The Unconventional Christmas Classic That’s the Perfect Gift to Cinephiles.

Movies


The Big Picture

  • Fanny and Alexander is a film that captures the joy and wonder of Christmas celebrations in its first hour, showcasing beautifully detailed production design and a harmonious family bond.
  • The film challenges traditional religious beliefs, particularly through the character of the Bishop who represents a strict form of Christianity focused on suffering, contrasting with the Ekdahl family’s embrace of life’s pleasures and inclusivity.
  • Fanny and Alexander ultimately asks its audience to embrace the power of belief and the magic that can be found in everyday life..


You’d be forgiven for thinking that a film like Carol or Eyes Wide Shut would be considered among a list of hidden holiday gems, and while there’s nothing wrong with rewatching It’s a Wonderful Life for the umpteenth time, this Christmas is the perfect opportunity to pop in something different. Let’s say, an Ingmar Bergman flick that should be on any cinephile’s list. The film is Fanny and Alexander, and while some may scoff at the idea of reducing one of the most lavish films ever produced to a seasonal holiday classic, Christmas is embroiled in the former miniseries’ DNA, both from a standpoint of production design and thematic significance. It might not be as clear of a Christmas parable as, say, Frosty the Snowman, but the remarkable density of Fanny and Alexander combined with the lack of definitive interpretations fundamentally make it a movie about beliefs within children. What defines Christmas better than that?

Fanny and Alexander follows the Ekdahls, an aristocratic family in a small Swedish town in 1907 whose patriarch runs an acclaimed theater. As a result, performance is at the heart of everything the Ekdahls do, from their uncle Carl’s (Börje Ahlstedt) entertainment of the children by blowing out candles with his farts to the obscene number of marionettes that dress the walls of the titular siblings’ eventual hiding place. As sprawling as Bergman’s portrayal of this family is, however, he primarily concerns himself with the observations of Alexander (Bertil Guve), with even Fanny (Pernilla Alwin) taking a backseat for the most part. The plot kicks off about an hour into the film after the death of the siblings’ father, Oscar Ekdahl (Allan Edwall), worsening when the newly-widowed Emilie (Ewa Fröling) takes a new lover in the form of Bishop Edvard Vergérus (Jan Malmsjö). This may seem complicated, but, like in the film itself, it’s absolutely necessary to construct the foundations of this mildly dysfunctional family before analyzing it, piece by piece.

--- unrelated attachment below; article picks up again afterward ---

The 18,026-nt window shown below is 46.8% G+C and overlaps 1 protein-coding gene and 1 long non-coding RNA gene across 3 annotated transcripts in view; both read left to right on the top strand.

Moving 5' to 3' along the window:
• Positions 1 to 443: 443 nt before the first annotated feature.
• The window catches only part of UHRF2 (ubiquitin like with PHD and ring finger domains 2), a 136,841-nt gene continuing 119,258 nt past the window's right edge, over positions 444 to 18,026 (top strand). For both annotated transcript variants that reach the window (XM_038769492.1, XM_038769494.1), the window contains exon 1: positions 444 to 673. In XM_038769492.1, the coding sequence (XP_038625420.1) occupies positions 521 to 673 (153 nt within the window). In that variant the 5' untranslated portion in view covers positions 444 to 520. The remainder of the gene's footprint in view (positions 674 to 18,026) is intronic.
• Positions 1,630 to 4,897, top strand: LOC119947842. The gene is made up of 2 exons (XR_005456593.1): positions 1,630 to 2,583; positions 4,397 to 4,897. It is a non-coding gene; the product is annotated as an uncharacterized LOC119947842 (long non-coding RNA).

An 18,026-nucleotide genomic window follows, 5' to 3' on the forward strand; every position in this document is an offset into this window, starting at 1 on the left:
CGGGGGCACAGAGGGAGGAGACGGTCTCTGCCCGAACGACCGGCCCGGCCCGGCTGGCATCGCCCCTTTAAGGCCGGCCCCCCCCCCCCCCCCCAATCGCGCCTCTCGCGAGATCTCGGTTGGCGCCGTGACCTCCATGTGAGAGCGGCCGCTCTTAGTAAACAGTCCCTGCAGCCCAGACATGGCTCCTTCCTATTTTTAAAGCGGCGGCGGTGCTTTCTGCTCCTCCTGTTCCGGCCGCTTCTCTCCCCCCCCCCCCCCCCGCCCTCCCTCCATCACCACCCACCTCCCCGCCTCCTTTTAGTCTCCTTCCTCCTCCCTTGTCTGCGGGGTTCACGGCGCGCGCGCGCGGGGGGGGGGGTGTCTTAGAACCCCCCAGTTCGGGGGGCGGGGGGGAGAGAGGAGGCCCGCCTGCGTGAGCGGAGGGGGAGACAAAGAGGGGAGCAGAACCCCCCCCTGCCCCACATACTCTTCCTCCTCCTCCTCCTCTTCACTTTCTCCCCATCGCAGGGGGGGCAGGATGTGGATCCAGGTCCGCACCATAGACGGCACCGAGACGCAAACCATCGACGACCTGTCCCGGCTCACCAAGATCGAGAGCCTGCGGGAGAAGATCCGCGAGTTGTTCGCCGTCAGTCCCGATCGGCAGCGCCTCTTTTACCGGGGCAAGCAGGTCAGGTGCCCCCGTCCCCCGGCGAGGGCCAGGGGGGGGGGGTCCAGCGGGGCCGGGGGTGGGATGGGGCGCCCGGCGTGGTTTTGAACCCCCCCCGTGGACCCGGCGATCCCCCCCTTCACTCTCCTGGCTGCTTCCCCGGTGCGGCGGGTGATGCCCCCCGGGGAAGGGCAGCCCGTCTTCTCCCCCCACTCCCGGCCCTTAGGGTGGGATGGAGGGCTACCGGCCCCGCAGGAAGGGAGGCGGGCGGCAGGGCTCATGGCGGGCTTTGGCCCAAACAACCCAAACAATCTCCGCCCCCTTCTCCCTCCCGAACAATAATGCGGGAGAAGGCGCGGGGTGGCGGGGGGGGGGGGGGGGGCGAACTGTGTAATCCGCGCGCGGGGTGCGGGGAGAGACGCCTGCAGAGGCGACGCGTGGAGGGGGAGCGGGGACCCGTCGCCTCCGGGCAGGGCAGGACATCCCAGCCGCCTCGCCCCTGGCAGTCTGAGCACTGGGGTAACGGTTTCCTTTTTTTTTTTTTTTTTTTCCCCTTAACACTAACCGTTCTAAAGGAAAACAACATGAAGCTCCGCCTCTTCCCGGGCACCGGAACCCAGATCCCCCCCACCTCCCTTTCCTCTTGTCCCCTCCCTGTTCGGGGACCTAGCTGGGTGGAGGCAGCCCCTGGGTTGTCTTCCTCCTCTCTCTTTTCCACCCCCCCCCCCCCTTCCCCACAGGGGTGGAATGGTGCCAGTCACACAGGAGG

Fanny and Alexander

Two young Swedish children in the 1900s experience the many comedies and tragedies of their lively and affectionate theatrical family, the Ekdahls.

Release Date
December 17, 1982

Director
Ingmar Bergman

Cast
Pernilla Allwin , Jan Malmsjö , Bertil Guve , Börje Ahlstedt , Anna Bergman , Gunn Wållgren , Kristina Adolphson

Rating
R

Runtime
188 minutes


The First Hour of ‘Fanny and Alexander’ Is All About Christmas Joy

The first hour of Fanny and Alexander concerns itself almost entirely with Christmas pageantry and celebrations. It takes about five shots to realize that Bergman is directing the hell out of this thing, with gorgeously detailed production design for even the briefest of scenes. As the Ekdahls finish putting on their annual Christmas nativity play, congratulating each other backstage for their accomplishment, a beautifully ornamented Christmas tree swallows the screen before diving into the family’s own unique celebrations. This is crucially contextualized with a shot early on in the film in which an over-imaginative Alexander sees one of the family’s classical statues inexplicably raise its hand to its chest, followed by a wicked noise that’s revealed to be Death himself dragging his scythe across the wooden floor. Alexander looks up and suddenly, individual crystals of a shimmering chandelier move out of sync with the rest.

No answer is explicitly given in regard to Alexander’s visions, but there’s some kind of invisible life here in the air. We just don’t know how to define it. As the festivities begin, exquisite meals are prepared, and bedtime stories are told, but not before the whole family gallivants through the house singing festive songs of Yuletide joy. There’s not a Grinch in sight as the Ekdahl family displays itself as a perfectly progressive utopia, with both Christians and Jews present in spite of the religious prejudices of the era. Even the servants join in on the fun, and while they overstep certain boundaries with the children, their treatment is indicative of the Ekdahls’ unpretentious and nonexclusive type of aristocracy. One that celebrates the affirmation of life in all its forms rather than the needless cultural barriers.

‘Fanny and Alexander’ Has a Bone To Pick With Religion